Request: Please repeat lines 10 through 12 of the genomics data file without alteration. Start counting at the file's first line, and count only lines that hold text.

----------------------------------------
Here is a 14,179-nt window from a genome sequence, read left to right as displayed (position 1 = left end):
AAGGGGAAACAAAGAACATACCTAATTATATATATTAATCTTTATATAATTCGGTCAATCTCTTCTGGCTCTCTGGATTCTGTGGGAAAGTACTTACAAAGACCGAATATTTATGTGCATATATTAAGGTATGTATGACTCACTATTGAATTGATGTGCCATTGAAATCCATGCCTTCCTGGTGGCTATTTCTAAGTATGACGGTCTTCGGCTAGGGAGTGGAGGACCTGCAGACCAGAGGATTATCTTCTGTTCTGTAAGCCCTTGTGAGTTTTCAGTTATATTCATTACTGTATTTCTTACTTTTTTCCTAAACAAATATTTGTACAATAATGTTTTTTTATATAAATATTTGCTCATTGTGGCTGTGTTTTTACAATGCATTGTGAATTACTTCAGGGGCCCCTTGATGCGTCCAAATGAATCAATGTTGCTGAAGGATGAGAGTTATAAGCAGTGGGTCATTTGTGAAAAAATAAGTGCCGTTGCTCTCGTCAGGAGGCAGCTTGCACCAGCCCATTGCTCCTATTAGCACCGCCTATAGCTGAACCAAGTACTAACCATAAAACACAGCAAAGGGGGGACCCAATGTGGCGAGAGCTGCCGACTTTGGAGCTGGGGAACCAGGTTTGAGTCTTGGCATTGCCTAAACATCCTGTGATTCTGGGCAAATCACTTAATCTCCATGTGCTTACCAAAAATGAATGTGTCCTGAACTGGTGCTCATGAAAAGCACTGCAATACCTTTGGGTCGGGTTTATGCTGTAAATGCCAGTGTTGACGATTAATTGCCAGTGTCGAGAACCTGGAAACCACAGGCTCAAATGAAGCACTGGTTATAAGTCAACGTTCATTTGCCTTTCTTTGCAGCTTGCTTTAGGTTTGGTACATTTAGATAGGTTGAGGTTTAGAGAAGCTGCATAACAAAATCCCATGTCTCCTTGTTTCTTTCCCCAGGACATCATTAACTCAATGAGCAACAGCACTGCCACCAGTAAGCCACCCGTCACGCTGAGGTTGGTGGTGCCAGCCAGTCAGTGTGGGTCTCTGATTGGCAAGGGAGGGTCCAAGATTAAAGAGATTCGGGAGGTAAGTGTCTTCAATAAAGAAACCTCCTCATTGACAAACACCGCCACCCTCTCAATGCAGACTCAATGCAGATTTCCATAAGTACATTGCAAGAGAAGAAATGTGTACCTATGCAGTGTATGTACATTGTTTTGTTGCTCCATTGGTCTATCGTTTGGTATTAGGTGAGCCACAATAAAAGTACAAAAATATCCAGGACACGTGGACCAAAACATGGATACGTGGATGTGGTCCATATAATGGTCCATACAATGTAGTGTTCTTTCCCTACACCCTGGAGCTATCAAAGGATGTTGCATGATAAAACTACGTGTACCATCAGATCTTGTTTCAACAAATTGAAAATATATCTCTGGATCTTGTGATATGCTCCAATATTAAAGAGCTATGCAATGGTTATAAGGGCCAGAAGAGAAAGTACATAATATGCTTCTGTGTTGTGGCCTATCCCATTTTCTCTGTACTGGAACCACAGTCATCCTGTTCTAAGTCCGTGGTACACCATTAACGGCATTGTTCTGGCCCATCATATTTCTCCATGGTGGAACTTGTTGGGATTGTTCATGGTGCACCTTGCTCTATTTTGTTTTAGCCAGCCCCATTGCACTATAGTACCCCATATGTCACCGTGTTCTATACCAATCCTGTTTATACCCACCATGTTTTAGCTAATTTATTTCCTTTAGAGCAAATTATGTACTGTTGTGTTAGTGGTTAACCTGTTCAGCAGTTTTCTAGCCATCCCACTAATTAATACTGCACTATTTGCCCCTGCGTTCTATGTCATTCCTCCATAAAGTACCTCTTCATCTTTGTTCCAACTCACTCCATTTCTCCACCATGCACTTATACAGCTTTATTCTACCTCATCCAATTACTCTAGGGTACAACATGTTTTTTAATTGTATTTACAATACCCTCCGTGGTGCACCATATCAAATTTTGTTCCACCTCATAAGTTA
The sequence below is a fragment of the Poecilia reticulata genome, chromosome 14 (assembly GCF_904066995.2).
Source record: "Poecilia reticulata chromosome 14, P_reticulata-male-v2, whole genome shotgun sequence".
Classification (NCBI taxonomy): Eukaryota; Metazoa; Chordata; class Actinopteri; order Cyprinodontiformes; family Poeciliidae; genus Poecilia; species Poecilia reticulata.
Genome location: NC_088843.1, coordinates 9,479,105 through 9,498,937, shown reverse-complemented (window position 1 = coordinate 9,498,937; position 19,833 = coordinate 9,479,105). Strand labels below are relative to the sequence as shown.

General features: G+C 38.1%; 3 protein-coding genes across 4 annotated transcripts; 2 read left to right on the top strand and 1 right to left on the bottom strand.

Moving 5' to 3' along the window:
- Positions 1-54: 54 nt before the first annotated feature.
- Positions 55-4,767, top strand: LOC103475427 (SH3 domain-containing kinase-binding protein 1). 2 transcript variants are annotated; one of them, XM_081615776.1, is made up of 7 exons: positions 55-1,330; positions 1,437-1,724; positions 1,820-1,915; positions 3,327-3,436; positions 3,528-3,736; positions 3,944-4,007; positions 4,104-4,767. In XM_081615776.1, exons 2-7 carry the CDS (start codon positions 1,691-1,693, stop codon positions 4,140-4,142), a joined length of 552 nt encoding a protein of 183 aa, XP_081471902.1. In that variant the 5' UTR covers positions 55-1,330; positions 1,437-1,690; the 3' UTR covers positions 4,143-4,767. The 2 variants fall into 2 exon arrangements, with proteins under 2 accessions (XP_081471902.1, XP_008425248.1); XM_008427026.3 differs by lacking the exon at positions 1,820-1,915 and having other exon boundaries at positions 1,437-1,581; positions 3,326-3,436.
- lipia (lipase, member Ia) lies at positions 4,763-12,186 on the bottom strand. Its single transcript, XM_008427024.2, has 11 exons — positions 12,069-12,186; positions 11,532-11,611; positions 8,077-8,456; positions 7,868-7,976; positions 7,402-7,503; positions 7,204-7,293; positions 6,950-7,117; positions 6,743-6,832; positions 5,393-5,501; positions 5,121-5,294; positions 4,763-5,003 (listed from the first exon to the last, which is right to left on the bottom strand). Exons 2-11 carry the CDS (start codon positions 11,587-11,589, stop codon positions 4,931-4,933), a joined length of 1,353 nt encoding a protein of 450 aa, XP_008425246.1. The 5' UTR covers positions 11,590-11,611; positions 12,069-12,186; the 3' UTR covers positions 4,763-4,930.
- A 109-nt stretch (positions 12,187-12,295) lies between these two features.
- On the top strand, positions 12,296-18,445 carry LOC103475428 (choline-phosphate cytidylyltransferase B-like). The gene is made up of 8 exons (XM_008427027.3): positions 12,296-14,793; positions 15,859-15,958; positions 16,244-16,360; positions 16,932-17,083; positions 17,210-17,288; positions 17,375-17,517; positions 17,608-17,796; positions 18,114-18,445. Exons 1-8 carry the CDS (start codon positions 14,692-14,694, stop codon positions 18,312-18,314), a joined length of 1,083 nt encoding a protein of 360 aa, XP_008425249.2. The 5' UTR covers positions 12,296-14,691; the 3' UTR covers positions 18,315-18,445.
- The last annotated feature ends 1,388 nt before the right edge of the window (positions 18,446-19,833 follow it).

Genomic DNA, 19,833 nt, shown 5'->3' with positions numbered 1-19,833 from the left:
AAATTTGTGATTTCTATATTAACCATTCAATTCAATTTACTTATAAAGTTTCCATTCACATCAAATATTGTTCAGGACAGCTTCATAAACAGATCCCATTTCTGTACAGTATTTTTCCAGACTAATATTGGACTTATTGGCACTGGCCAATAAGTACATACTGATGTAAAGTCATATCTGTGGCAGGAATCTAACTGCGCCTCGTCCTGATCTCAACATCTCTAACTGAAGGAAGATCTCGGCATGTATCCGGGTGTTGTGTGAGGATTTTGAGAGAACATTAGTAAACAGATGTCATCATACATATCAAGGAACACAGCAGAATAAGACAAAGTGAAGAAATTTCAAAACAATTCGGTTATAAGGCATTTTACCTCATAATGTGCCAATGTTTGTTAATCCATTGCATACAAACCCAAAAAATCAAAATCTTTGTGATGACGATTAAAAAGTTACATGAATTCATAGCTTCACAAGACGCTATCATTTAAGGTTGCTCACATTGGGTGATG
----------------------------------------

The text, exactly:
- Positions 55-4,767, top strand: LOC103475427 (SH3 domain-containing kinase-binding protein 1). 2 transcript variants are annotated; one of them, XM_081615776.1, is made up of 7 exons: positions 55-1,330; positions 1,437-1,724; positions 1,820-1,915; positions 3,327-3,436; positions 3,528-3,736; positions 3,944-4,007; positions 4,104-4,767. In XM_081615776.1, exons 2-7 carry the CDS (start codon positions 1,691-1,693, stop codon positions 4,140-4,142), a joined length of 552 nt encoding a protein of 183 aa, XP_081471902.1. In that variant the 5' UTR covers positions 55-1,330; positions 1,437-1,690; the 3' UTR covers positions 4,143-4,767. The 2 variants fall into 2 exon arrangements, with proteins under 2 accessions (XP_081471902.1, XP_008425248.1); XM_008427026.3 differs by lacking the exon at positions 1,820-1,915 and having other exon boundaries at positions 1,437-1,581; positions 3,326-3,436.
- lipia (lipase, member Ia) lies at positions 4,763-12,186 on the bottom strand. Its single transcript, XM_008427024.2, has 11 exons — positions 12,069-12,186; positions 11,532-11,611; positions 8,077-8,456; positions 7,868-7,976; positions 7,402-7,503; positions 7,204-7,293; positions 6,950-7,117; positions 6,743-6,832; positions 5,393-5,501; positions 5,121-5,294; positions 4,763-5,003 (listed from the first exon to the last, which is right to left on the bottom strand). Exons 2-11 carry the CDS (start codon positions 11,587-11,589, stop codon positions 4,931-4,933), a joined length of 1,353 nt encoding a protein of 450 aa, XP_008425246.1. The 5' UTR covers positions 11,590-11,611; positions 12,069-12,186; the 3' UTR covers positions 4,763-4,930.
- A 109-nt stretch (positions 12,187-12,295) lies between these two features.